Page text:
Questions From Group A
- Clare endures a lot trying to create a child. She keeps trying, regardless of the fact that she continuously miscarries, continuously wakes up covered in blood, and knows that her child could have the same “problem” as her husband. What drove her to continue down this road and why do you think Henry participated?
- The present and future intersect frequently in the book. Often the result of these minglings is that information about the future is hinted at or revealed early but the actual experiences cannot be altered or prevented. If you could have known about the struggles you'd face on your path to parenthood, would you have wanted to know? Would you go back and warn or prepare yourself, even though you'd be powerless to change the outcome? Why or why not?
- How do the characters deal with the sense of fate (knowing how the future plays out) vs. free will? Do you think they end up doing things because they already know they happen? Does that take the guesswork out or make it harder to accept?
- Throughout the book, Claire deals with numerous losses (one that I found very moving is on pg. 361-362). Where do you find the strength to go on and keep trying and dealing with the infertility challenges that you are facing? Throughout out the book Claire uses several tactics to try to deal with infertility and loss. Of those, what stood out to you? Would you be able to use this in your own life?
- How would knowing bits and pieces of your future have affected your decision- making processes? Even though most of Henry's actions seem 'unavoidable', some seem to have been engineered to occur (for example, how would Clare have recognized Henry in the library if she hadn't already met him and known his role in her life?). Would you have been more or less deliberative in your actions? What parts of your life would have been most impacted?
- I love the references to music in this book. They are a convenient way for the author to clearly define the era the narrative is taking place in, but for those of us who can't time-travel, music and the times in which we listened to it play a powerful role in constructing memory. Which is to say, that it is almost impossible for me to think about our experience of infertility without thinking of “The Waters of March” as performed by Susanne McCorkle. Mel's written about this in the past. I also think about going with Mel to see Bruce Springsteen concert right when we started TTC and just being so certain that there was a child in-utero at the concert with us. There wasn't. Or not one that became a viable embryo. For that reason, I hardly ever listen to The Rising, which is the album Bruce was touring behind (The Seeger Sessions however is awesome and on regular rotation). That said, what are the songs you associate with your experience -- even if they have nothing to do with IF?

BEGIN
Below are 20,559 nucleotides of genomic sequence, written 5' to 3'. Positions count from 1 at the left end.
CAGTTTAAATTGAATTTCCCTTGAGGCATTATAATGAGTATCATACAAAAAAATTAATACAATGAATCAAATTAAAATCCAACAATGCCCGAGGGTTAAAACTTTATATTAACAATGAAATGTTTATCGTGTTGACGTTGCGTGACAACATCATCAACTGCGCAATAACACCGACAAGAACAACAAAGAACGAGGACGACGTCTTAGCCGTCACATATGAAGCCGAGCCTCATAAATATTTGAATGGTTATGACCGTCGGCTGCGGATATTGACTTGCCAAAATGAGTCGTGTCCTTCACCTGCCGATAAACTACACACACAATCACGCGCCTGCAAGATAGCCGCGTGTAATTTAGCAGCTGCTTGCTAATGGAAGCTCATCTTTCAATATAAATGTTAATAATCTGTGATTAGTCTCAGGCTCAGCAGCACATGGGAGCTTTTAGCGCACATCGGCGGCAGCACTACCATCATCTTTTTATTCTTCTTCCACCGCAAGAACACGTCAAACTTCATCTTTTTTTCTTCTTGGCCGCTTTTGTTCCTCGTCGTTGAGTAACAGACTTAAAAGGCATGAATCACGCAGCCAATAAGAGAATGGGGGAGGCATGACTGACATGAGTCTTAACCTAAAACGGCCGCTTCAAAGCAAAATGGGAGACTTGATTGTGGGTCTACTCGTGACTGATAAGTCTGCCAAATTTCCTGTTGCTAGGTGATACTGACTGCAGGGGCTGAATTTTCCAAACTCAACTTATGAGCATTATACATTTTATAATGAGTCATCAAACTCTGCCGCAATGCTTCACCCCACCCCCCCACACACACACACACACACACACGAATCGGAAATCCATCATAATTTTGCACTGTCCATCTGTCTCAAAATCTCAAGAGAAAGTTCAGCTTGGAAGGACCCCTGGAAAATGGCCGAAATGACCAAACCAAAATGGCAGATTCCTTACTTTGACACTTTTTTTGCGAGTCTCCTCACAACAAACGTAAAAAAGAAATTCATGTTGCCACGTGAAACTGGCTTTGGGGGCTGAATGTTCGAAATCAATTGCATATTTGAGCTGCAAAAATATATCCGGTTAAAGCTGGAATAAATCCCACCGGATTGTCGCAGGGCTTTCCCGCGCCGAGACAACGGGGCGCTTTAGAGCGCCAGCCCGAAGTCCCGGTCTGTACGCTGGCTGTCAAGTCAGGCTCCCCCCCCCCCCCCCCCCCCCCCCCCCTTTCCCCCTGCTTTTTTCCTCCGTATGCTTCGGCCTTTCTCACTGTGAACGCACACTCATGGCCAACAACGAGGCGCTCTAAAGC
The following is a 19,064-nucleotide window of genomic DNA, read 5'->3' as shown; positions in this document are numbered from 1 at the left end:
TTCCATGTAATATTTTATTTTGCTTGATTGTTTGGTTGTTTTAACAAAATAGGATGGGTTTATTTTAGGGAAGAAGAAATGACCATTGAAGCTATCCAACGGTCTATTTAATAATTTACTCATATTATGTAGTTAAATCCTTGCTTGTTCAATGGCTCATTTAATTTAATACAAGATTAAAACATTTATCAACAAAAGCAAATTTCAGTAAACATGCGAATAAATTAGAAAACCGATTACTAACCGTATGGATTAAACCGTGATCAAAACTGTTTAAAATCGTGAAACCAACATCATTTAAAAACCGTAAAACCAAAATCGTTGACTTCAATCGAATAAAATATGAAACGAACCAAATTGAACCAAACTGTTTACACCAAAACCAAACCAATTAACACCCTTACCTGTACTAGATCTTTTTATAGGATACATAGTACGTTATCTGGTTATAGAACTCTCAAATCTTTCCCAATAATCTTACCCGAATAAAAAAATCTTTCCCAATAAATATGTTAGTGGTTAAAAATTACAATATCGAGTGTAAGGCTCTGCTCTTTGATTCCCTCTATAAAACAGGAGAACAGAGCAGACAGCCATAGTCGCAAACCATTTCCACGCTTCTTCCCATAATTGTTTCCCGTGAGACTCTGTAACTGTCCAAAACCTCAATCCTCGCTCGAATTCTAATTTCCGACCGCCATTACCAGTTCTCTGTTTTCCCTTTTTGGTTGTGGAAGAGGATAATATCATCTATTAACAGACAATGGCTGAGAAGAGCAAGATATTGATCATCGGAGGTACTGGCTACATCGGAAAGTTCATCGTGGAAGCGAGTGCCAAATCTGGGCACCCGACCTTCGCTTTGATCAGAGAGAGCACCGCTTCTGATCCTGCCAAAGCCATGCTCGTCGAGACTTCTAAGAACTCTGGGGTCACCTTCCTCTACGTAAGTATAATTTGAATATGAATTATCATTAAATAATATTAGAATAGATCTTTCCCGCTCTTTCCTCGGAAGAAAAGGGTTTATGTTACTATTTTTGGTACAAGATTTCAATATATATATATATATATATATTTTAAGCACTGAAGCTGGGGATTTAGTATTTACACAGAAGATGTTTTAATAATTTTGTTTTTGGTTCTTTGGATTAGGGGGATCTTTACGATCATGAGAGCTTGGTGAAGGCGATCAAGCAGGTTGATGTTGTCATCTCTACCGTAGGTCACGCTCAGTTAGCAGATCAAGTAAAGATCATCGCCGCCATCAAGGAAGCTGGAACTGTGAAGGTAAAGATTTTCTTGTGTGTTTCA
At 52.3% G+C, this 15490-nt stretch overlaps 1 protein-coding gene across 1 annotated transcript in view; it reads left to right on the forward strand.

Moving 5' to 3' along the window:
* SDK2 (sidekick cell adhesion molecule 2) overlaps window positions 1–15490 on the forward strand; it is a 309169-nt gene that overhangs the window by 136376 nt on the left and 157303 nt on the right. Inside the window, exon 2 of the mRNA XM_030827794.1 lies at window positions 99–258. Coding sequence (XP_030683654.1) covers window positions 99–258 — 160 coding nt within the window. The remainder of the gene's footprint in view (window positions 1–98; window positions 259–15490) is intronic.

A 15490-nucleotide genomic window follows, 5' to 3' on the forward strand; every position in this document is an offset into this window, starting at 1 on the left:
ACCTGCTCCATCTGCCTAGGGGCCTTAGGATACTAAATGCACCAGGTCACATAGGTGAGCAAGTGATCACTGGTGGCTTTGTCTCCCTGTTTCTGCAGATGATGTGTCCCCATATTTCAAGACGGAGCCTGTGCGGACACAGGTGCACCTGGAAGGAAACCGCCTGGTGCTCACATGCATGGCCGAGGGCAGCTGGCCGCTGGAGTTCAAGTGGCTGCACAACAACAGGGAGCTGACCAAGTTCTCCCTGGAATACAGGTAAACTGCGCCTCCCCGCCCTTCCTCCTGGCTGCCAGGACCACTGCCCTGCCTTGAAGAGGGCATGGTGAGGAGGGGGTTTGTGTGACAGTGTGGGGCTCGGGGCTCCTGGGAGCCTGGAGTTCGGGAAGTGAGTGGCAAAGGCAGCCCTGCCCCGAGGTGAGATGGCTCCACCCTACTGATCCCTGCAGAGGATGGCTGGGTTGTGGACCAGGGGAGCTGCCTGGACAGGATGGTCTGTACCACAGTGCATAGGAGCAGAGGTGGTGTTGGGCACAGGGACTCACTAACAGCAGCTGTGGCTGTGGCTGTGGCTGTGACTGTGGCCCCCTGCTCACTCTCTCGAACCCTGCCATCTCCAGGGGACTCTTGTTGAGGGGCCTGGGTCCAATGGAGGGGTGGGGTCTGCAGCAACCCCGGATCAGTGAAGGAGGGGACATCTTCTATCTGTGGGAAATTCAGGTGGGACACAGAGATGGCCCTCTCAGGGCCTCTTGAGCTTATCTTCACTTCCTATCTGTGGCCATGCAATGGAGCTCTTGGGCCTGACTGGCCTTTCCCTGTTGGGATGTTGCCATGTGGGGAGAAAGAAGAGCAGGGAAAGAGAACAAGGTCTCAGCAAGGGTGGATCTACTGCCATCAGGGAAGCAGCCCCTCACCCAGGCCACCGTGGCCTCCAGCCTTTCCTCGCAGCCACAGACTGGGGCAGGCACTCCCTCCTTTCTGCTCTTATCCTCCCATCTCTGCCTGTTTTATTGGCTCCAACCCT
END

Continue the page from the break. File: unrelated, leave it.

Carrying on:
- When Henry and Clare begin trying for a baby there is a passage where Henry tells the reader, "I am a coward. A better man would take Clare by the shoulders and say, Love, this is all a mistake, let us accept it and go on, and be happy." He knows the torture his future child may have to live with, but his love for her keeps him from saying this to her. When he realizes that Clare's recurrent miscarriages could eventually kill her he gets a vasectomy without telling her (only to come from another time and get her pregnant). Do you think Clare's love for Henry and her desire to have his child was clouding her better judgment as to what was best for the child and for herself? I know many of us on here will stop at nothing to have a biological child, but if you knew what life was like for the chrono-displaced would you have been more willing to look at other options?